As J. got older and bigger in size he started to become more difficult to handle.  I knew as a family, me and his sister especially, were struggling with the all time consuming energy to get through a day and even an hour with J.  My problems with his father were getting worse and it was just getting too much to handle all alone.  For so long though, and still today I see it, people just do not understand what you go through unless you have to walk in those steps but still it was hard to reach out to family.  At this point I started looking for some kind of inpatient placement for J.  We went into one program for about a year but J. was moved from house to house and he did not respond well at all.  J. came home and soon afterwards went into the hospital to stabilize meds and his mood swings.  I reached out to one more program at the age of 16 and he went to live in a wilderness style program for boys.  I couldn’t believe I was putting my child into a program that was so strict and lacked so many of the things we take for granted everyday.  He struggled in the beginning, as to be expected, but gradually started responding to all the various things put into place for this to be a success for each young man there.  J. came out of there at 18 years old a much better person.  He had learned to talk through his anger and learned to control his outburst.  Was he perfect, no, but he learned very valuable skills there.  He was a different person.  The one thing he didn’t learn though was how to start managing his life on his own… to be more independent and to make better choices as an adult.  After about 6 months, I felt J. needed to go somewhere that could teach him some life skills: paying bills, managing money, cooking for himself, independent but monitored, etc.  I had tried this at home but as every parent can say our kids always think they know a little more than us at that age and he was not interested in his mother trying to tell him what to do.  So we went to a new placement for independent living.  This became a disaster and my nightmare in real time!  He stopped taking meds as needed, spent all his money, was easily manipulated by peers and learned hard lessons about trust. There was no tiered program to learn this stuff, just thrown out to the wolves so to speak.  I, as his Mother got no support from the program and was basically told to mind my own business.  J. become his own worst enemy and was told he had to leave the program.  I felt they gave up on him after not helping him as this “new” program has promoted itself to do.  I was given 10 hours notice to move him out and all of his belongings.  What an experience!  This caused J. to withdraw and didn’t believe anything or that anyone cared enough to help.  Again, back to the hospital to stabilize medicine because he had been off of them for so long and he was depressed and was having problems but also back to the beginning of reminding him of all he had accomplished at the wilderness program.  Thankfully, J. had retained enough that he bounced back fairly quickly.  J. spent the next year at home with family but just had no motivation to do anything with his life because we as a family had made it too easy for him.  I started trying to find something or somewhere that could teach him what he was so resistant to do at home.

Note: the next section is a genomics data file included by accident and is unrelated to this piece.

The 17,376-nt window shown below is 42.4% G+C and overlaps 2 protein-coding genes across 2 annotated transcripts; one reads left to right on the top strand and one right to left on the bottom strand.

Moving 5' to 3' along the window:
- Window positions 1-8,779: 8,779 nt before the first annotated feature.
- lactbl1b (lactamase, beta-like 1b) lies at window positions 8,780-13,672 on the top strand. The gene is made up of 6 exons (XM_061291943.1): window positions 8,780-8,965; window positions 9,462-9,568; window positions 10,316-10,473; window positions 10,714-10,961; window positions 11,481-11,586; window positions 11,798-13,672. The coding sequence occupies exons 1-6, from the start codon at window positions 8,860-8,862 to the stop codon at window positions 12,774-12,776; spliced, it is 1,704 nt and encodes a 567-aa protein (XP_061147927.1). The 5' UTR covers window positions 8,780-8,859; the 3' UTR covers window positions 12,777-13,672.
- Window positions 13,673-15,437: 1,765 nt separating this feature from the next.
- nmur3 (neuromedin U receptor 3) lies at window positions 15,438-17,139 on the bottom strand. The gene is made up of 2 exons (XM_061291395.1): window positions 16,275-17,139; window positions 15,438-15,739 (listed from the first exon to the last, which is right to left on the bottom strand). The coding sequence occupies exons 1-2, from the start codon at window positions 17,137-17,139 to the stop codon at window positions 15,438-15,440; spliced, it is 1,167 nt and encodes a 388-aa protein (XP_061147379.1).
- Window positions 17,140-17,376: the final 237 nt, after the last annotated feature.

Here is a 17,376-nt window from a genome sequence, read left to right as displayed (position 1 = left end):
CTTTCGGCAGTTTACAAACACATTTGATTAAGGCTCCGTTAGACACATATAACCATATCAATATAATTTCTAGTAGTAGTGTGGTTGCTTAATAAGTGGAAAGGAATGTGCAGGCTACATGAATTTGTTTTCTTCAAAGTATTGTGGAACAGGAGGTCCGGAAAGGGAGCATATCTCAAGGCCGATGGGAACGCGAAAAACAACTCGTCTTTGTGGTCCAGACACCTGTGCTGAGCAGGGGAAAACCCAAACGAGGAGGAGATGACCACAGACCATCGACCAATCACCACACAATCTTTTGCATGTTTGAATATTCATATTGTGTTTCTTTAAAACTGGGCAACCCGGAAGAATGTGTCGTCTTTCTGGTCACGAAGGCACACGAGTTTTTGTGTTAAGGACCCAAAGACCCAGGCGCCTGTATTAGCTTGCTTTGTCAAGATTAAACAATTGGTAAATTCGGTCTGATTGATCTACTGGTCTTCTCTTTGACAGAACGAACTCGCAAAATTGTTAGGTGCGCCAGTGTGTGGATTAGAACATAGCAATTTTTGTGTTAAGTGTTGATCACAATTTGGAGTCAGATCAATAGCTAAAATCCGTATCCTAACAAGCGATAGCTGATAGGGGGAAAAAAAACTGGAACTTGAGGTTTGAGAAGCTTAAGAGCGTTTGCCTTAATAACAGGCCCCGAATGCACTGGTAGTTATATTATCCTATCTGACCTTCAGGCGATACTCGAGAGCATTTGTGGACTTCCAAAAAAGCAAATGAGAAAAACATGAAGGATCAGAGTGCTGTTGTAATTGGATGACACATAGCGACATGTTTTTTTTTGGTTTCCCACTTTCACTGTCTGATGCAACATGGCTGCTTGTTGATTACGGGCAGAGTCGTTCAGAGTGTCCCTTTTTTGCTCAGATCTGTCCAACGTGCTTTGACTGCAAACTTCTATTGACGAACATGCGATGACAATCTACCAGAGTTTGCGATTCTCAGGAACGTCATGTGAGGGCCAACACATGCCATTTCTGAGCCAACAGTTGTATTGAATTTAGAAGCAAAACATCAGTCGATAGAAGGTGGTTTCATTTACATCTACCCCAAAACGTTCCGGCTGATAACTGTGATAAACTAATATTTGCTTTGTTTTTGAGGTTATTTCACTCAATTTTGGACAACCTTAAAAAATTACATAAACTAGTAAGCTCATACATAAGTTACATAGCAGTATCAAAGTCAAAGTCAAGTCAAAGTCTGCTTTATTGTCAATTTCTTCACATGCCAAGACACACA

Now I come to Caramore! I stumbled over the website one day and started doing some research about the program.  I made a few phone calls.  Then I approached J. about Caramore.  He was so resistant but after a few talks decided to look into “that place”…as he called it.  We started the application process and worked with Jacob Long.  I took J. for a tour and he listened to everything Jacob told him.  J. told me afterwards that Jacob was so cool and seemed to get him and what he was saying and feeling.  I breathed a sigh of relief!  After some time we got notice that J. had a spot to move into and we started preparing for this.  J. was scared and nervous because he didn’t want to be lied to and believe in”these people”.  I was nervous because I had to trust strangers to do right by my child, though he was an adult.  I took J. and dropped him off.  While J. did struggle a lot to begin with, he also loved it.  He enjoyed the people he lived with and started working a real job and grew to love that too!  After a couple of months I saw progress with him.